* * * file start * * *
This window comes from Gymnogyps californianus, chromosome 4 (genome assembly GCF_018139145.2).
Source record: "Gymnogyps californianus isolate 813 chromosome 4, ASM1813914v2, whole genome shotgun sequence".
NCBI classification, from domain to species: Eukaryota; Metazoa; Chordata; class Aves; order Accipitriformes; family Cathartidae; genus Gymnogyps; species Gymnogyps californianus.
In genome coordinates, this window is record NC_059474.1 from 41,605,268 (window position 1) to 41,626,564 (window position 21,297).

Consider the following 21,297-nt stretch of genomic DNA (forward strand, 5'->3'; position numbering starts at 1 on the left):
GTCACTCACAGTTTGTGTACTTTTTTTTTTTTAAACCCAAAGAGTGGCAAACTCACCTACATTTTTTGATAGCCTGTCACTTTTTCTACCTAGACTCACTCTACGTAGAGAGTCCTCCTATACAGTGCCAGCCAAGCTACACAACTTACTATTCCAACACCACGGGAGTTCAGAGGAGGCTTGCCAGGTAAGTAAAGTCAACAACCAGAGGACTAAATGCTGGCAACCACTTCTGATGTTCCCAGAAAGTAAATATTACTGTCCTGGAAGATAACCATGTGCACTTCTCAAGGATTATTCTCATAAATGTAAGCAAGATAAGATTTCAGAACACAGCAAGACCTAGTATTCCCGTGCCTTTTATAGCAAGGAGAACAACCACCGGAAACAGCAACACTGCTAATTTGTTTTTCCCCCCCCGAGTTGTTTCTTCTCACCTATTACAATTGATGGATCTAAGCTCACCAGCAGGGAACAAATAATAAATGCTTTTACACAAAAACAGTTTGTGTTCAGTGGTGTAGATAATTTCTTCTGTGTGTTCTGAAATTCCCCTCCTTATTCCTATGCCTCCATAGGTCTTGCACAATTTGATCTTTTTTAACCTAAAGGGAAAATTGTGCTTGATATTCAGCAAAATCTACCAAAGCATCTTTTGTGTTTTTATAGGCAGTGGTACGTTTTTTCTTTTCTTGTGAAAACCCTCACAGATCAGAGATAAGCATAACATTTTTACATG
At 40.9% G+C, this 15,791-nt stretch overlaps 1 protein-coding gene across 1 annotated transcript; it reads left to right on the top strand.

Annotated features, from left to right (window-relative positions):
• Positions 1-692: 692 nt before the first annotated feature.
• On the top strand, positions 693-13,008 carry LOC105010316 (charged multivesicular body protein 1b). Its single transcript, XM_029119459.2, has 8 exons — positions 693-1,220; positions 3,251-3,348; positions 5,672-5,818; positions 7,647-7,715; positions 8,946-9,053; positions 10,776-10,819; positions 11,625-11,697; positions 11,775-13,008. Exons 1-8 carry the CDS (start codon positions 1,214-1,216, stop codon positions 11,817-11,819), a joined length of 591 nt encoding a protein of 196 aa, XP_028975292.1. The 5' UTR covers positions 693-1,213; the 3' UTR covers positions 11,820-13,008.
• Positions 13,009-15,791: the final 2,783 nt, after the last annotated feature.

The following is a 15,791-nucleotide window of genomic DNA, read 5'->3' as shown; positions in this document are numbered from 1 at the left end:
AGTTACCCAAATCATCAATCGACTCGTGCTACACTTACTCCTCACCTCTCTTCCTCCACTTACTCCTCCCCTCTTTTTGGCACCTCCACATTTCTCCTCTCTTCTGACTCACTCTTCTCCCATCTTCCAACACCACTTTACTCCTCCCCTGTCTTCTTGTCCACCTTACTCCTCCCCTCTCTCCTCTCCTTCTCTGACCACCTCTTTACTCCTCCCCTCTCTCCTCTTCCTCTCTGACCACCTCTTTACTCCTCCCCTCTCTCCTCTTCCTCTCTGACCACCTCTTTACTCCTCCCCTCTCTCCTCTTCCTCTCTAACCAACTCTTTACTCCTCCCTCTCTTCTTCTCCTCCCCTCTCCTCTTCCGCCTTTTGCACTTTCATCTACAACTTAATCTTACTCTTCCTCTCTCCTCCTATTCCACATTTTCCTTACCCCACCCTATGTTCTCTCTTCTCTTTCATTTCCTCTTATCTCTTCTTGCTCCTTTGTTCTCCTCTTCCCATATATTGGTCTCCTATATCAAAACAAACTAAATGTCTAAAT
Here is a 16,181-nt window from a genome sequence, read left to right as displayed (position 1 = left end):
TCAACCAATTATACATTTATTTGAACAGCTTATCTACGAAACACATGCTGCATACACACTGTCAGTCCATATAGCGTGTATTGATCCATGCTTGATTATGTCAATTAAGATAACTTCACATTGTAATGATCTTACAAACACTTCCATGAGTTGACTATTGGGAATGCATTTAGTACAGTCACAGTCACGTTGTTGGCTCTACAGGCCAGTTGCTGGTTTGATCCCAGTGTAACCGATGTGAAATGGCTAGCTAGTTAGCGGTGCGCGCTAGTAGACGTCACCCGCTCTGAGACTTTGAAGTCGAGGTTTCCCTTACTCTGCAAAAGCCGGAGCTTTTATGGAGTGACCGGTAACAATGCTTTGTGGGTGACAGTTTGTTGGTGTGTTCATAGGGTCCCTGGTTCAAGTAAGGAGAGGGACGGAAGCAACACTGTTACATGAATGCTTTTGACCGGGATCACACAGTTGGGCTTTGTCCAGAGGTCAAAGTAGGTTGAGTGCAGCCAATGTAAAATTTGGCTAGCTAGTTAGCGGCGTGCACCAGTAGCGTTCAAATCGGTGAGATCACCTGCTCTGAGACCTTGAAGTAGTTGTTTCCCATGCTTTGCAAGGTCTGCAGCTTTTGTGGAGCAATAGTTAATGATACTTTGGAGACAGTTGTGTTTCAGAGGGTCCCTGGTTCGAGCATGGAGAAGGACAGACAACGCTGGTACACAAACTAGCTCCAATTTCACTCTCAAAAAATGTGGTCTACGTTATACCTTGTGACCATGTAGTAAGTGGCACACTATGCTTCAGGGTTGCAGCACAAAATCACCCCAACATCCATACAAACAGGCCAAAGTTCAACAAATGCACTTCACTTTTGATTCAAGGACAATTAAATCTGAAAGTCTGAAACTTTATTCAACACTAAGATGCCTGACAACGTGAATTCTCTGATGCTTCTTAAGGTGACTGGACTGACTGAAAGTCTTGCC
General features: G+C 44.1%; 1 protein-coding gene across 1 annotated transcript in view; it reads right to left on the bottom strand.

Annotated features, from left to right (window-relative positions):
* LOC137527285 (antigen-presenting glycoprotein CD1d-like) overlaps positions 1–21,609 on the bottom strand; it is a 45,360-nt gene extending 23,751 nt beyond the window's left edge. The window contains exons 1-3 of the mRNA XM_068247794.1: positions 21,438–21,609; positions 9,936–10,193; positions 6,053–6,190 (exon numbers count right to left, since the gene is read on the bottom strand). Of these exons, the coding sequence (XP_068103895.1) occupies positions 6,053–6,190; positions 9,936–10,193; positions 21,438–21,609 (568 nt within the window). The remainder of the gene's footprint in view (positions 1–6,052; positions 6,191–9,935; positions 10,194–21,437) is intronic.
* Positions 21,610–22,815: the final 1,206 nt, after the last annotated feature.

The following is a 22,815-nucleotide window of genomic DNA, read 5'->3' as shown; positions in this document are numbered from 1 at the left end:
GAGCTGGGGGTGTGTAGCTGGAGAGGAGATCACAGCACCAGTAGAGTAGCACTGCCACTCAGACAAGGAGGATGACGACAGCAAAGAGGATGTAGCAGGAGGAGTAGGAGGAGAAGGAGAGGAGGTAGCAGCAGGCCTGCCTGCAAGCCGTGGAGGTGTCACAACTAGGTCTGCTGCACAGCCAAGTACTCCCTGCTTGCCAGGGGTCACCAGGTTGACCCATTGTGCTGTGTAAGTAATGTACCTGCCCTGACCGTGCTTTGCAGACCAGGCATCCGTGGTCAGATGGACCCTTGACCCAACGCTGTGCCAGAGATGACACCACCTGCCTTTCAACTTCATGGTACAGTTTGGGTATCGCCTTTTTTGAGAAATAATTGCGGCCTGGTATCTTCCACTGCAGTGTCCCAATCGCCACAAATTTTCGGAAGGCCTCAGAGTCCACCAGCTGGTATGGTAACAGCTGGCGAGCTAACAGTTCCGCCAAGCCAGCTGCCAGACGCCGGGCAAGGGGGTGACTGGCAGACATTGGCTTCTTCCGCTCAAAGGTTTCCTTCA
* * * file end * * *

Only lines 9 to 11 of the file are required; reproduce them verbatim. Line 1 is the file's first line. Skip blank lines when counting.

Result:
• Positions 1-692: 692 nt before the first annotated feature.
• On the top strand, positions 693-13,008 carry LOC105010316 (charged multivesicular body protein 1b). Its single transcript, XM_029119459.2, has 8 exons — positions 693-1,220; positions 3,251-3,348; positions 5,672-5,818; positions 7,647-7,715; positions 8,946-9,053; positions 10,776-10,819; positions 11,625-11,697; positions 11,775-13,008. Exons 1-8 carry the CDS (start codon positions 1,214-1,216, stop codon positions 11,817-11,819), a joined length of 591 nt encoding a protein of 196 aa, XP_028975292.1. The 5' UTR covers positions 693-1,213; the 3' UTR covers positions 11,820-13,008.
• Positions 13,009-15,791: the final 2,783 nt, after the last annotated feature.